NS is big by China standards and on a revenue basis catching up to the "big" American players.

    There is substantial differentiation between "MDM" products and services, no different than in any software and service industry. There's a reason why the government and SOEs like large banks have chosen NS... and NQ too for that matter.) So how many "competitors" there are is not that interesting a figure (the US market has over a dozen MDM providers, since it's hip to say you are MDM these days, but only two or three are really winning).

    Aside from MDM that's focused on executive users (i.e. most of the players in China's nascent market), NS also offers turnkey soup-to-nuts solutions in partnership with the carriers (including reselling their data and voice), Samsung (KNOX container), and various third party software/app developers. NS also has custom app/software for larger customers (e.g. Chinese census bureau, a massive account). No other player has this broad a suite of services.

    Etc.
    Mar 4, 2014. 04:34 AM | 1 Like Like |Link to Comment
  • Buy The NQ Mobile Dip And Prepare For Blastoff [View article]
    We'll leave detailed analysis for another time. For now, let's just say that China is really big, and China's use of mobile even on a population size-adjusted/per capita basis ranks very highly (with significant room to grow), and the security sector in China is very regulated in favor of local companies, and NS's business model is idiosyncratic to the way Chinese enterprises are beginning to create the world's largest market for MDM, and Blackberry (the dominant player) is exiting the Chinese market in 2014, leaving NS as the only currently viable solution (an assessment Samsung agrees with), and NS's recent enormous deals (with the government itself and with government-owned entities) foreshadow a very large pipeline of business, and the current business model is front-loaded with hardware-related "customer on-boarding" revenue that fades after ~12-18 months in favor of very high margin software and service revenue.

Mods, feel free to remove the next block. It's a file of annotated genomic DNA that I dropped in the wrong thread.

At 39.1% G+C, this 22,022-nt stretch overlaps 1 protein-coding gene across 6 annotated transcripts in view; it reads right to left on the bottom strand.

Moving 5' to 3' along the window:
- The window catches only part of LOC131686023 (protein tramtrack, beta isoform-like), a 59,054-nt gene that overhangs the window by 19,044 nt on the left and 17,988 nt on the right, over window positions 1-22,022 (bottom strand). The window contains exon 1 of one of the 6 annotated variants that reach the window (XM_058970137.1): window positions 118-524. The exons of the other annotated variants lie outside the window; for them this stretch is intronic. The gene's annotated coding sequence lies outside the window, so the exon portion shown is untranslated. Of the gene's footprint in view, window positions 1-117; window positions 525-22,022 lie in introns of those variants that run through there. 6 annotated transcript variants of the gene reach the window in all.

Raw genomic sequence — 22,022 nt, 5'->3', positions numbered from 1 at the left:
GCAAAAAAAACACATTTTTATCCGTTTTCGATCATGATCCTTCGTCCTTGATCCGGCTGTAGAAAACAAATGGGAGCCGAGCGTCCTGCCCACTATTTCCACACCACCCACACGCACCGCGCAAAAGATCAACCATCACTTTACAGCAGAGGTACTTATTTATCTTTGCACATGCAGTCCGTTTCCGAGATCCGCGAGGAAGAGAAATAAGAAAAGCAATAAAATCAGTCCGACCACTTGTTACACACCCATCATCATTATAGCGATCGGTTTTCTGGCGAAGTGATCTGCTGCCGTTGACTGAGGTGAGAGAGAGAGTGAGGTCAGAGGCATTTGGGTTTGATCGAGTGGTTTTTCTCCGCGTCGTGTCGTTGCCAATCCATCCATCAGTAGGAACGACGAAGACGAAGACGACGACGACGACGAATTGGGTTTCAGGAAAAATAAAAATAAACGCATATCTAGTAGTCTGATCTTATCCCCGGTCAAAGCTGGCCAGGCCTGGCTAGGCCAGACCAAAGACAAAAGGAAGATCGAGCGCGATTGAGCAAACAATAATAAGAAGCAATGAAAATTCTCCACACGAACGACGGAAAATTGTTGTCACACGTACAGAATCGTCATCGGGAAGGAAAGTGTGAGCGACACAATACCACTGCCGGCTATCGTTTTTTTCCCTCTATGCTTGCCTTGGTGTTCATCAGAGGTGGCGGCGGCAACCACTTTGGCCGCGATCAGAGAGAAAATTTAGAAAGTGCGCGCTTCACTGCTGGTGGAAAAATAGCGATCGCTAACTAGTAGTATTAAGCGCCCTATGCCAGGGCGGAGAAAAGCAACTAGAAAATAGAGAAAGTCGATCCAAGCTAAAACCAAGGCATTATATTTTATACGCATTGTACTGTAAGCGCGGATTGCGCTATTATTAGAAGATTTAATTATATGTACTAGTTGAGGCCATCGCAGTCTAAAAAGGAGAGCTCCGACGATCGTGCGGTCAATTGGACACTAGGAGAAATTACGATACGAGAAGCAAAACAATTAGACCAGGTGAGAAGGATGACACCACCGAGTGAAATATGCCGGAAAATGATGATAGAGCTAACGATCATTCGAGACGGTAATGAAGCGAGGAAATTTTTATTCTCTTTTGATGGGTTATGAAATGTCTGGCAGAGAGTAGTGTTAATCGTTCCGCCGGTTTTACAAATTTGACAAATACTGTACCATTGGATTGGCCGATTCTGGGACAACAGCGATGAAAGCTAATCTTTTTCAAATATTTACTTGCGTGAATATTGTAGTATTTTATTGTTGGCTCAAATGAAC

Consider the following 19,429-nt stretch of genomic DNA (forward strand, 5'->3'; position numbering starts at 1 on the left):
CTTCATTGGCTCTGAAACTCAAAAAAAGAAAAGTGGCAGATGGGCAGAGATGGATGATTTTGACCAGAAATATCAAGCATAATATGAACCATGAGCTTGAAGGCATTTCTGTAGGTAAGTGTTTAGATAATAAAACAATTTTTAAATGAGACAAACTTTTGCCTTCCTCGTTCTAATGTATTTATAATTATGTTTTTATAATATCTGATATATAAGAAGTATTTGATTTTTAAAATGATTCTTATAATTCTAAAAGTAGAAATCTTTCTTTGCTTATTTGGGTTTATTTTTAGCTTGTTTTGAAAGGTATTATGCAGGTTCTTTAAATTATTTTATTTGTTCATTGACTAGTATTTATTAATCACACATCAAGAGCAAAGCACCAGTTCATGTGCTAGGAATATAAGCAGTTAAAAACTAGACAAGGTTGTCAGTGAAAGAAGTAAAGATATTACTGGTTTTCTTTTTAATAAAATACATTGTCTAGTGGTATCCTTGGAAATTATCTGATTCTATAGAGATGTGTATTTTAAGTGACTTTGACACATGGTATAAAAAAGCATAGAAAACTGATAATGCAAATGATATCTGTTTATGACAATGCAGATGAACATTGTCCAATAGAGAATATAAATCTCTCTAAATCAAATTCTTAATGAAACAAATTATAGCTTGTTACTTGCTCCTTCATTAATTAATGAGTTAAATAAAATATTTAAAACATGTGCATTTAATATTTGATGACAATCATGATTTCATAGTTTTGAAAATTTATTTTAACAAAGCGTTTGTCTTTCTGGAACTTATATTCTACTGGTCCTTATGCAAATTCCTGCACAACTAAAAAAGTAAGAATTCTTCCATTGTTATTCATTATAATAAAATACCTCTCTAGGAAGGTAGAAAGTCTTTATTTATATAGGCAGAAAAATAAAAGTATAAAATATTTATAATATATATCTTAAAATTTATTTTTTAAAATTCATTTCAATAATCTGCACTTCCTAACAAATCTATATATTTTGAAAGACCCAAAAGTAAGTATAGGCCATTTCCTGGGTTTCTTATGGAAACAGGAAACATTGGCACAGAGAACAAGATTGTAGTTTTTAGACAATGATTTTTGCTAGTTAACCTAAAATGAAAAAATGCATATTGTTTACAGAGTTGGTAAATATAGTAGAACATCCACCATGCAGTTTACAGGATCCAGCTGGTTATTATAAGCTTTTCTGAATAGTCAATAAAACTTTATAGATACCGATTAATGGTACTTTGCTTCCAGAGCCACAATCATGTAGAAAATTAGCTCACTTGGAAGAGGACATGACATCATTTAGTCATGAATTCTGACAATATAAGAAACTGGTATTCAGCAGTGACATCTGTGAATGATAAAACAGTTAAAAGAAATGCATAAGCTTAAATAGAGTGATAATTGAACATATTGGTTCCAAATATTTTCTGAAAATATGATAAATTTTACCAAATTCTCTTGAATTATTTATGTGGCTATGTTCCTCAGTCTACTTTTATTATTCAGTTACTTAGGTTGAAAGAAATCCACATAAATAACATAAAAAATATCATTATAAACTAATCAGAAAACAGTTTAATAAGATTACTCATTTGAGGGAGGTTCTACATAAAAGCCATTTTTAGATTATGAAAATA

We expect NS will grow like a proverbial weed over the next few years.

    What do you think a unique and strategic asset like that would go for in today's red-hot market for all things mobile?